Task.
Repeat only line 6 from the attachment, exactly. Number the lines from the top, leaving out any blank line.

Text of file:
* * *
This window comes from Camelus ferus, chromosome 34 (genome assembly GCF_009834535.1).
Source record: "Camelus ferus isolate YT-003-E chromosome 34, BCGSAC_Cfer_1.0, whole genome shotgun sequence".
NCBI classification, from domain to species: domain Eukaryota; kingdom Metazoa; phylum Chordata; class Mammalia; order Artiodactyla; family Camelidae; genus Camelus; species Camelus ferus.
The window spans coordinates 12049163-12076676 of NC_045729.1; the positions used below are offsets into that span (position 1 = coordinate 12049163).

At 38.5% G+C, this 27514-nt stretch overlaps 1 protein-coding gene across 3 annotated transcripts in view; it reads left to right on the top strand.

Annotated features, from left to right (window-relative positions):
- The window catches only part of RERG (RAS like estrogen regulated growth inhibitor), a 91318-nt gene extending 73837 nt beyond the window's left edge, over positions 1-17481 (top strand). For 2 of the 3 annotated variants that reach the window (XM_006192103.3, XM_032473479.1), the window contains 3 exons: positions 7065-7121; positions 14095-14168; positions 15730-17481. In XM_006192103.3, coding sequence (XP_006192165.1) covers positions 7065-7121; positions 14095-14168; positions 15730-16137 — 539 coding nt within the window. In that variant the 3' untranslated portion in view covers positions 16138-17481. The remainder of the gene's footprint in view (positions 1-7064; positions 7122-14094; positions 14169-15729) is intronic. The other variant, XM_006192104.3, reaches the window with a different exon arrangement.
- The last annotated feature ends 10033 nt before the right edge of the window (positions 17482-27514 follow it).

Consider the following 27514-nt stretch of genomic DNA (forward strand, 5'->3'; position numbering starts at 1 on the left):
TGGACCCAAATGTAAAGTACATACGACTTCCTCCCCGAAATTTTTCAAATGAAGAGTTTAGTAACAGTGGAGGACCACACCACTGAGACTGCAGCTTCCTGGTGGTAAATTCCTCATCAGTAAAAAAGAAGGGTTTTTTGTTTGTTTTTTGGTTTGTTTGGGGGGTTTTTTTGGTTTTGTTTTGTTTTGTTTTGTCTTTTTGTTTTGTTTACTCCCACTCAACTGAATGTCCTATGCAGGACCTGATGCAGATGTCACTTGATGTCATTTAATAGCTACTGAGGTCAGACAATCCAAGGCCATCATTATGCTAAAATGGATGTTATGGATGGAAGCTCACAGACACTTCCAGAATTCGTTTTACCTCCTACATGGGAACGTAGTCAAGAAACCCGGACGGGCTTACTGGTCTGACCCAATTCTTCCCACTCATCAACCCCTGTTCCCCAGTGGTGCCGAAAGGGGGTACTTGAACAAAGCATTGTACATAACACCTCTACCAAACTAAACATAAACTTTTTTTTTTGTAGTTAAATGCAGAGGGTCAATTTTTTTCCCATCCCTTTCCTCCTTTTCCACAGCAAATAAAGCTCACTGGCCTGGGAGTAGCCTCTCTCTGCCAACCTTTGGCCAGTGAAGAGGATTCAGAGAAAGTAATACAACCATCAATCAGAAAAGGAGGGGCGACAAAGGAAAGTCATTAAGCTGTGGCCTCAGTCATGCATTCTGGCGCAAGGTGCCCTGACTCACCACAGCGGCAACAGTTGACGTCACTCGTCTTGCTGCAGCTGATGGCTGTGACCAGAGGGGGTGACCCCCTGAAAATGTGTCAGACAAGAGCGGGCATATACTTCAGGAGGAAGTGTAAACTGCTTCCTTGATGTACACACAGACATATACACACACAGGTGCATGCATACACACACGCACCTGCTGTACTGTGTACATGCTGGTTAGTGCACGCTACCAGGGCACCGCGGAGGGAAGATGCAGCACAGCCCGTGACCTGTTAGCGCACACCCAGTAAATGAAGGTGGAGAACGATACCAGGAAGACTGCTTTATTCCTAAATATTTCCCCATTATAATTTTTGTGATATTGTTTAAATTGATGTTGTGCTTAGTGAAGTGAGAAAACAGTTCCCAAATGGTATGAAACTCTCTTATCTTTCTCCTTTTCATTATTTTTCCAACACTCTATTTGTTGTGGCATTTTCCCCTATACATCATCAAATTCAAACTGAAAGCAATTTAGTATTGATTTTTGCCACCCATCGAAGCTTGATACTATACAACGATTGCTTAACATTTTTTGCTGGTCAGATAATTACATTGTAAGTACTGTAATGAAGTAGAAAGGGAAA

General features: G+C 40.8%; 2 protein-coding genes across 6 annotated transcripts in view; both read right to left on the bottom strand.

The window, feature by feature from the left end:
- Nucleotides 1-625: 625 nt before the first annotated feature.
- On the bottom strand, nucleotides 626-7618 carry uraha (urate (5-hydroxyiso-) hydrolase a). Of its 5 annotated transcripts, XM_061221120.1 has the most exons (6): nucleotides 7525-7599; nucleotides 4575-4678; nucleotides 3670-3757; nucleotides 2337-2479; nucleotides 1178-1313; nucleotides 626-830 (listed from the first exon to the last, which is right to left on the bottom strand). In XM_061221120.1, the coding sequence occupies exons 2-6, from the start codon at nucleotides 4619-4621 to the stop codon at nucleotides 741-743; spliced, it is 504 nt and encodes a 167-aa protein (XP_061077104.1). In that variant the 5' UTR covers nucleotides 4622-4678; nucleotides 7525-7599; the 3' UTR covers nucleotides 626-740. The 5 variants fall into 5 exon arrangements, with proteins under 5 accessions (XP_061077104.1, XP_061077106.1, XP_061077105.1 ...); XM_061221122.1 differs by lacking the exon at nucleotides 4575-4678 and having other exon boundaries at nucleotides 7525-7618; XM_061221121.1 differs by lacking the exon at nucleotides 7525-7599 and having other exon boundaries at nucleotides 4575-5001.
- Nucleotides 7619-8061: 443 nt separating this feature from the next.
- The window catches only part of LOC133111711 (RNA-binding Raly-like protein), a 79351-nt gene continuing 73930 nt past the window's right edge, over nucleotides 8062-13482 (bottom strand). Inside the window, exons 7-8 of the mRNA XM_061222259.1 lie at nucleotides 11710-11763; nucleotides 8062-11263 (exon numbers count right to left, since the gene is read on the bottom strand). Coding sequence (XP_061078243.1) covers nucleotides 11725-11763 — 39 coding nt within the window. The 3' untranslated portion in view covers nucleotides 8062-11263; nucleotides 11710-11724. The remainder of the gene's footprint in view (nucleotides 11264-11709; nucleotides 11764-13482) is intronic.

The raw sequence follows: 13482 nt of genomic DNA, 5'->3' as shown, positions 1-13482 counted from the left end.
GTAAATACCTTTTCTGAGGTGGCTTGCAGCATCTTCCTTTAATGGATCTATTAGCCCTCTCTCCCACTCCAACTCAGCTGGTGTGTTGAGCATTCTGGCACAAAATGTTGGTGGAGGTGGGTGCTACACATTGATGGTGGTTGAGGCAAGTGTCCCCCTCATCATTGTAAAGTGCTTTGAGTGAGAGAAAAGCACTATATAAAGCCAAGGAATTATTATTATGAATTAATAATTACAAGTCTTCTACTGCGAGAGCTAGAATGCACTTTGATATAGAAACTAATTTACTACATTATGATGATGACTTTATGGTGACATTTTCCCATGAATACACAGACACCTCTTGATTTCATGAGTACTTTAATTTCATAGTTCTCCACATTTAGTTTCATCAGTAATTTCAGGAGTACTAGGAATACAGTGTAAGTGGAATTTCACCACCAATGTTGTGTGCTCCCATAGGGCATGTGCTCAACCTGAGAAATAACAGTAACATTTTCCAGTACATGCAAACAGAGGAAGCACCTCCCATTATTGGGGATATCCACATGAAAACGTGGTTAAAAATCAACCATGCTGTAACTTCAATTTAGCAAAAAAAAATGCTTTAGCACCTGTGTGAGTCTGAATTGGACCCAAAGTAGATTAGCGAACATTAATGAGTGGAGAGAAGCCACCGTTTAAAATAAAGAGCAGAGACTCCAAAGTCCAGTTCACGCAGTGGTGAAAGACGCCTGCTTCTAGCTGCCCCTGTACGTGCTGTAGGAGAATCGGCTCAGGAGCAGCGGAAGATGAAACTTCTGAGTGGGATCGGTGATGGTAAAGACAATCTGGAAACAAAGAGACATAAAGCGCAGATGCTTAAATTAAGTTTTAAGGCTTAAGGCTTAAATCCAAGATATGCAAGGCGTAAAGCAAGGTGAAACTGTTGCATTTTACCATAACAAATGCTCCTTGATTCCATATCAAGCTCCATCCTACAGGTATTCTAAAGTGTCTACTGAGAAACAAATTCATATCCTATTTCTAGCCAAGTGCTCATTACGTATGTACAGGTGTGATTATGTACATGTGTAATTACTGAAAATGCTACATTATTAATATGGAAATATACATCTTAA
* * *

Annotated features, from left to right (window-relative positions):